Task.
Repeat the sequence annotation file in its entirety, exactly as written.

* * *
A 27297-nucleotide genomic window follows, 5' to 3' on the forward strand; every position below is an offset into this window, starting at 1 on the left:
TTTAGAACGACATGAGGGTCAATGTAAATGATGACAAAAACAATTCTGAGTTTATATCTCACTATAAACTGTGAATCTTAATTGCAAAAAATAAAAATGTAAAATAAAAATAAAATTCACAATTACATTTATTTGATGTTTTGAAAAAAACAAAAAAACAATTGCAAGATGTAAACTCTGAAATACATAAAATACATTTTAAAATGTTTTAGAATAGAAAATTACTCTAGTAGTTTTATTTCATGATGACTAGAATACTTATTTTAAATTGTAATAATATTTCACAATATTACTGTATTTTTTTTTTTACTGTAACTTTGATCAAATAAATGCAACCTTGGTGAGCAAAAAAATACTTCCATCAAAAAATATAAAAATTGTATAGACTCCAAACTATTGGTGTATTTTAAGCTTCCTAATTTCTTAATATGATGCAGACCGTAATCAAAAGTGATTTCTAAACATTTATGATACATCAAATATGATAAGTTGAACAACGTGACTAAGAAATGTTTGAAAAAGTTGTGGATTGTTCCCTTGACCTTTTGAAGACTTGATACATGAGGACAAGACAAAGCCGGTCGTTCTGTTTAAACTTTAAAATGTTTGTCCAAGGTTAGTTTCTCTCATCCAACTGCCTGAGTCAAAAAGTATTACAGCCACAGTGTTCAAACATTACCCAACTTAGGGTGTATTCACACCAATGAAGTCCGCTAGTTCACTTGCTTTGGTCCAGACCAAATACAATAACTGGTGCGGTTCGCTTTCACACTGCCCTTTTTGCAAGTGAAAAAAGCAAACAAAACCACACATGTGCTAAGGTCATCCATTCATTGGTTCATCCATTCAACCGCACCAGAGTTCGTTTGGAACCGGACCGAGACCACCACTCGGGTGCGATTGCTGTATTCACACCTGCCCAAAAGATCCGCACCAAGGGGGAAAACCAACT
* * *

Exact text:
A 27297-nucleotide genomic window follows, 5' to 3' on the forward strand; every position below is an offset into this window, starting at 1 on the left:
TTTAGAACGACATGAGGGTCAATGTAAATGATGACAAAAACAATTCTGAGTTTATATCTCACTATAAACTGTGAATCTTAATTGCAAAAAATAAAAATGTAAAATAAAAATAAAATTCACAATTACATTTATTTGATGTTTTGAAAAAAACAAAAAAACAATTGCAAGATGTAAACTCTGAAATACATAAAATACATTTTAAAATGTTTTAGAATAGAAAATTACTCTAGTAGTTTTATTTCATGATGACTAGAATACTTATTTTAAATTGTAATAATATTTCACAATATTACTGTATTTTTTTTTTTACTGTAACTTTGATCAAATAAATGCAACCTTGGTGAGCAAAAAAATACTTCCATCAAAAAATATAAAAATTGTATAGACTCCAAACTATTGGTGTATTTTAAGCTTCCTAATTTCTTAATATGATGCAGACCGTAATCAAAAGTGATTTCTAAACATTTATGATACATCAAATATGATAAGTTGAACAACGTGACTAAGAAATGTTTGAAAAAGTTGTGGATTGTTCCCTTGACCTTTTGAAGACTTGATACATGAGGACAAGACAAAGCCGGTCGTTCTGTTTAAACTTTAAAATGTTTGTCCAAGGTTAGTTTCTCTCATCCAACTGCCTGAGTCAAAAAGTATTACAGCCACAGTGTTCAAACATTACCCAACTTAGGGTGTATTCACACCAATGAAGTCCGCTAGTTCACTTGCTTTGGTCCAGACCAAATACAATAACTGGTGCGGTTCGCTTTCACACTGCCCTTTTTGCAAGTGAAAAAAGCAAACAAAACCACACATGTGCTAAGGTCATCCATTCATTGGTTCATCCATTCAACCGCACCAGAGTTCGTTTGGAACCGGACCGAGACCACCACTCGGGTGCGATTGCTGTATTCACACCTGCCCAAAAGATCCGCACCAAGGGGGAAAACCAACT